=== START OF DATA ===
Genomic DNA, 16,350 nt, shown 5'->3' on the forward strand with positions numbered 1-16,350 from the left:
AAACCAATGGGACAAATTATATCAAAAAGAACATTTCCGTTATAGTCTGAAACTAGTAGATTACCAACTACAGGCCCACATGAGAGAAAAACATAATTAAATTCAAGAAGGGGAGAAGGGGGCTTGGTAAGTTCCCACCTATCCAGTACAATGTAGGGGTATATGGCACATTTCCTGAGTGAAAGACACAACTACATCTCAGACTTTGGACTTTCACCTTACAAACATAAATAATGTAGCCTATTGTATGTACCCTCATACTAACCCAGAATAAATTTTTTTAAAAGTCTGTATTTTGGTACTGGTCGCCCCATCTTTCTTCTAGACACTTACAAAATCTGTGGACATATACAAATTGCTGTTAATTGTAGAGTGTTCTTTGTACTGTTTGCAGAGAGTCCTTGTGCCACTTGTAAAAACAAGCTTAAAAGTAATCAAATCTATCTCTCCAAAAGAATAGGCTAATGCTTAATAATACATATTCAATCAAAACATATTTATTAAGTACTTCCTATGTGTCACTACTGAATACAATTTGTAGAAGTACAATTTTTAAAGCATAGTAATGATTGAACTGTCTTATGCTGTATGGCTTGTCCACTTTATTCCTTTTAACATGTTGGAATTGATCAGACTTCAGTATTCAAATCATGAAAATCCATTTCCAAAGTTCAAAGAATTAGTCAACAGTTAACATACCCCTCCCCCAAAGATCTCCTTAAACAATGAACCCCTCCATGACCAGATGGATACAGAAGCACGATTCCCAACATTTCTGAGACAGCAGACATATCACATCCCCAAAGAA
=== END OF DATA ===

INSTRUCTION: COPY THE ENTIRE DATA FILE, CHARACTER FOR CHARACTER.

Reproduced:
Genomic DNA, 16,350 nt, shown 5'->3' on the forward strand with positions numbered 1-16,350 from the left:
AAACCAATGGGACAAATTATATCAAAAAGAACATTTCCGTTATAGTCTGAAACTAGTAGATTACCAACTACAGGCCCACATGAGAGAAAAACATAATTAAATTCAAGAAGGGGAGAAGGGGGCTTGGTAAGTTCCCACCTATCCAGTACAATGTAGGGGTATATGGCACATTTCCTGAGTGAAAGACACAACTACATCTCAGACTTTGGACTTTCACCTTACAAACATAAATAATGTAGCCTATTGTATGTACCCTCATACTAACCCAGAATAAATTTTTTTAAAAGTCTGTATTTTGGTACTGGTCGCCCCATCTTTCTTCTAGACACTTACAAAATCTGTGGACATATACAAATTGCTGTTAATTGTAGAGTGTTCTTTGTACTGTTTGCAGAGAGTCCTTGTGCCACTTGTAAAAACAAGCTTAAAAGTAATCAAATCTATCTCTCCAAAAGAATAGGCTAATGCTTAATAATACATATTCAATCAAAACATATTTATTAAGTACTTCCTATGTGTCACTACTGAATACAATTTGTAGAAGTACAATTTTTAAAGCATAGTAATGATTGAACTGTCTTATGCTGTATGGCTTGTCCACTTTATTCCTTTTAACATGTTGGAATTGATCAGACTTCAGTATTCAAATCATGAAAATCCATTTCCAAAGTTCAAAGAATTAGTCAACAGTTAACATACCCCTCCCCCAAAGATCTCCTTAAACAATGAACCCCTCCATGACCAGATGGATACAGAAGCACGATTCCCAACATTTCTGAGACAGCAGACATATCACATCCCCAAAGAA